While this bill was depending, and only ven. CHAP. III. geance was breathed by the supporters of the 1775. present system, his lordship, to the astonish. ment of the house, suddenly moved, what he termed, his conciliatory proposition. * Its amount was, that parliament would forbear to tax any colony, which should tax itself in such a sum, as would be perfectly satisfactory. Far short, as was this proposition, of the demands of America, and apparent as it must have been that it could not be accepted; it was received with indignation by the majority of the house, and the administration found it necessary, so to explain the measure, as to show that it was in maintenance of their right to tax the colonies. Before it could be adopted, lord North condescended to make the dangerous, and not very reputable acknowledgment, that it was a proposition designed to divide America, while it united Great Britain.t It was transmitted to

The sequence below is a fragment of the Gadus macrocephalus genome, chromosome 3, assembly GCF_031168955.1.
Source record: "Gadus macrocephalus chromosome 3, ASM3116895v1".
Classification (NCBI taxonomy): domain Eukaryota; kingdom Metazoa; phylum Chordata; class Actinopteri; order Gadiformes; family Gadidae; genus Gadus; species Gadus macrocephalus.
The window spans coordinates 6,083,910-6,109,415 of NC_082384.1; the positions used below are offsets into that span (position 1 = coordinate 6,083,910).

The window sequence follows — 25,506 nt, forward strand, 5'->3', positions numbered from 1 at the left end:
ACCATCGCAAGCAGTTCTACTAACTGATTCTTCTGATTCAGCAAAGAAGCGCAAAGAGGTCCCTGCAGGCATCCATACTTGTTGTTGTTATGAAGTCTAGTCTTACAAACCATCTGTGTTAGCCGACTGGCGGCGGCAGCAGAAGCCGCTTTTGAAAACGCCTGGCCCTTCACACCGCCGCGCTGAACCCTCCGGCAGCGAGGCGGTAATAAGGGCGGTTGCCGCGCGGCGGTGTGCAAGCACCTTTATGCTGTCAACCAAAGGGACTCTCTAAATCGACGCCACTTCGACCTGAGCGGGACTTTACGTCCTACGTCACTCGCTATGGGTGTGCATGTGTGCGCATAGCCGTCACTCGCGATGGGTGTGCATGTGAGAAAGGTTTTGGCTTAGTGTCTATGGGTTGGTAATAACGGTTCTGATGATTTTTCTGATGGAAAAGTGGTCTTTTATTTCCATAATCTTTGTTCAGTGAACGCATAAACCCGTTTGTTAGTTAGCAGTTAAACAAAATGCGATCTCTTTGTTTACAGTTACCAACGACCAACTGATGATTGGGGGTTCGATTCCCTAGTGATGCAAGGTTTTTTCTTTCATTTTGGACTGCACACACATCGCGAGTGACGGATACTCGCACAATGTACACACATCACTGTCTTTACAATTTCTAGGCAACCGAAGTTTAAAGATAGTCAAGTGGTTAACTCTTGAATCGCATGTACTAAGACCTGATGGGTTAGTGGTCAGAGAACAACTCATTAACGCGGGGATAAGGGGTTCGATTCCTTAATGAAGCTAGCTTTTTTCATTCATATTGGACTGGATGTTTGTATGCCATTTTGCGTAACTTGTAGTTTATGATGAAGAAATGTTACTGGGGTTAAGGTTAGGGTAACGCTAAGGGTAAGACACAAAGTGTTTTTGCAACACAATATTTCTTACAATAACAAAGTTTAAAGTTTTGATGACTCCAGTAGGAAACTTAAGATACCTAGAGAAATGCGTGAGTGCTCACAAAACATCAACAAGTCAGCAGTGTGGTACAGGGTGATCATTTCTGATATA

* See Note, No. XIV. at the end of the volume. † In the speech introducing this resolution, the minister said, “if their opposition is only founded on the principles which they pretend, they must agree with this proposition; but if they have designs in contemplation different from those they avow, their refusal will convict them of duplicity.” He farther declared, “ that he did not expect his proposition to be generally relished by the Americans. But,” said he, “if it does no good in the colonies, it will do good here; it will unite the people of England, by holding out to them a distinct object of revenue." He added farther, “as it tends to unite England, it is likely VOL. II.


CHAP. 111. the governors of the several colonies in a cir1775. cular letter, from lord Dartmouth, with direc